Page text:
In an age where changing jobs is common and you never know when you might lose your job, Kazushige reiterates that this is the age of the individual.
When you take off your company name and badge, who are you and what can you do? This is where self-branding becomes increasingly important.
Collaborating with WCF
The term ‘self-branding’ may sound difficult to understand but it can actually start with something familiar. Social media platforms like Twitter and Instagram are great examples of self-branding.
Even if you don't have anything you want to start right now, it's never too early to prepare for what’s to come.
That's why WCF asked Kazushige to teach an online course on self-branding using Twitter in a scramble seminar held in conjunction with International Women's Day 2021.
Kazushige appeared with a virtual background set to the nostalgic ‘Winter Sonata’. (A popular Korean TV series from the early 2000s) Despite the difficult topic of marketing and branding, he spoke with a lot of humor and made it fun for the participants to learn from him.
Click here for more about Shige’s ‘Introduction to Twitter Marketing for Self-Branding.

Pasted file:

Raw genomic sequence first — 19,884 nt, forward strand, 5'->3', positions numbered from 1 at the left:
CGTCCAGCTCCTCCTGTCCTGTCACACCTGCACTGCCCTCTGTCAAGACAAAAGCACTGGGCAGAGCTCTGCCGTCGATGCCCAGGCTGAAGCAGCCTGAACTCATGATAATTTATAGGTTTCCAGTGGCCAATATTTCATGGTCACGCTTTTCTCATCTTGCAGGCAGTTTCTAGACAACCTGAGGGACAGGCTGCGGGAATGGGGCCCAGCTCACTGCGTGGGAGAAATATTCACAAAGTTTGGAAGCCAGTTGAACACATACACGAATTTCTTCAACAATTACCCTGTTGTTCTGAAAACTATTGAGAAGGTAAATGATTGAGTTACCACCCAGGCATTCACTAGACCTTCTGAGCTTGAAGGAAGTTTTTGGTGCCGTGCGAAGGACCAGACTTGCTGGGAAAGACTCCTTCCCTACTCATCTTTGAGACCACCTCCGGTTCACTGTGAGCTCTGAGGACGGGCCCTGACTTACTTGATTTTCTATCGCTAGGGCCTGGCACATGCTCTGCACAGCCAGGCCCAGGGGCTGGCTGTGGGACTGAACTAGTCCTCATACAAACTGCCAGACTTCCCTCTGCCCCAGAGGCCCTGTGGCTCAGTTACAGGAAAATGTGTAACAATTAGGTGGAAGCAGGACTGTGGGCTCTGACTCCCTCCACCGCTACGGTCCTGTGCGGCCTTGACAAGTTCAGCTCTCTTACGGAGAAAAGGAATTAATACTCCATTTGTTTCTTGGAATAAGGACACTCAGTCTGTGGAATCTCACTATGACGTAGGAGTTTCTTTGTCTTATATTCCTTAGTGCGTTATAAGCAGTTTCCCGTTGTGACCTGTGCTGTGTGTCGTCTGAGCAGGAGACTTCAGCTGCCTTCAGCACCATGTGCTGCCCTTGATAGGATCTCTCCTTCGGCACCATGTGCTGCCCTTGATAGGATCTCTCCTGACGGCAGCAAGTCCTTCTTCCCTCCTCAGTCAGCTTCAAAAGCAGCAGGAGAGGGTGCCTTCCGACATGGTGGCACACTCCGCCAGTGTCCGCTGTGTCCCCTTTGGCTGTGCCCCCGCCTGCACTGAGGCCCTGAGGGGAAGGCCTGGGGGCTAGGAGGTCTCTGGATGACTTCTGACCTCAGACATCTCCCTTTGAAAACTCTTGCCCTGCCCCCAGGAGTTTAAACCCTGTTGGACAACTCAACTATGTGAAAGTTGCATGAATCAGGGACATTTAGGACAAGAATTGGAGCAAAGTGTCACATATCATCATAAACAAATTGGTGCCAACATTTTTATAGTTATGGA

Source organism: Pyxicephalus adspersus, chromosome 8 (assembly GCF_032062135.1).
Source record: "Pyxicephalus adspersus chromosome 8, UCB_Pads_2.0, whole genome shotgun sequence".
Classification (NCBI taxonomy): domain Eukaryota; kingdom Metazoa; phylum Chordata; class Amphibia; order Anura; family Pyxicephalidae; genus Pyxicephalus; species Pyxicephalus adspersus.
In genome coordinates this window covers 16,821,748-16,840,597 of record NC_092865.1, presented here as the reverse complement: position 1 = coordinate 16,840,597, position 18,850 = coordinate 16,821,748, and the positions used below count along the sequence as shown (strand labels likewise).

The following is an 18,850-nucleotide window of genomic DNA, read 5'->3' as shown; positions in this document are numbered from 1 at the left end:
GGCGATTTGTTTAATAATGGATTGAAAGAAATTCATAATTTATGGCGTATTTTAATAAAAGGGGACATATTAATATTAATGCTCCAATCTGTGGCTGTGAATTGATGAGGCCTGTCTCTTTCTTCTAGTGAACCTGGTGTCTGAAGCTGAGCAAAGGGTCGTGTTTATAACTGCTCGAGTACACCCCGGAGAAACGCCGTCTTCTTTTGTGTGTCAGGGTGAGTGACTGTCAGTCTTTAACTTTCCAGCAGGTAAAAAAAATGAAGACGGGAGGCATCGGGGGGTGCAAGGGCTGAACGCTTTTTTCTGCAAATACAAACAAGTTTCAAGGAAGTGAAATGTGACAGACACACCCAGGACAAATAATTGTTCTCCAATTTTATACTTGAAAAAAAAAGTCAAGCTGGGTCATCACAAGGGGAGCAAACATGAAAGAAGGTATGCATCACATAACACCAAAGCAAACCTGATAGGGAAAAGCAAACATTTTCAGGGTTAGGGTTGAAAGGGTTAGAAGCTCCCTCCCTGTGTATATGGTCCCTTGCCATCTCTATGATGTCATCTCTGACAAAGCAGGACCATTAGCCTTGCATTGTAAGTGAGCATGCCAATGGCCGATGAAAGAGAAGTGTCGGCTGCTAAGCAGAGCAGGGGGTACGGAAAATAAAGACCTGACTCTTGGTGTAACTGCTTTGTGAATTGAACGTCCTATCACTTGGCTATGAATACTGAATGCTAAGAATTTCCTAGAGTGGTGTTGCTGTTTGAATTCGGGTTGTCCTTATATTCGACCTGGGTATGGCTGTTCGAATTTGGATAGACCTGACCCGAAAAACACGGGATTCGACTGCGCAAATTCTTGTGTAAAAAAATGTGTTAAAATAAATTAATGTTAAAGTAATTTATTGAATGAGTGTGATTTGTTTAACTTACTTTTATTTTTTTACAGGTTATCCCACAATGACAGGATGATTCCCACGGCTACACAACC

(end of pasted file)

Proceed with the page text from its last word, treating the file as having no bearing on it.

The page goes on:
Getting ready for Plan C
WCF is based in Sydney and we often receive requests for advice from people who are interested in studying abroad but are hesitant when they think about their careers after returning home.
Kazushige says that studying a language is not a negative thing at all. However, having studied abroad in Canada when he was a student himself, he realised that he could learn a language in Japan as well. In other words, just "going somewhere" isn’t enough to make a positive difference.
Therefore, it’s important to plan ahead. Especially when you’re overseas, unforeseen circumstances will occur so it is recommended to prepare three plans: the best plan, which is a great success, the better plan, which is the only thing you want to do and the bad plan which is the worst case scenario.
It's not only studying abroad that you should have a plan for but also your career. It will be easier to take on challenges if you can always prepare for marriage, childbirth, moving, child care, etc., up until you have a Plan C.
As he is also a mentor for students, Kazushige gave us concrete and friendly advice.
We were reminded that at WCF, we also want to be there for and encourage those who are taking on the challenge to achieve the career they want.
Kazushige's seminars are popular for being funny and informative so we’d love to hold another collaborative seminar with him.
What will be his next virtual background?
Please join us next time!
Born in Toyama and graduated from Ritsumeikan University. After graduating, he worked for a Japanese beauty manufacturer, a foreign product company, a HR company and then a venture company in HR recruitment. Currently, he uses his Twitter account to deliver information related to human resources and his HR recruitment via Twitter has been picked up by the media. He is working on marketing using Twitter.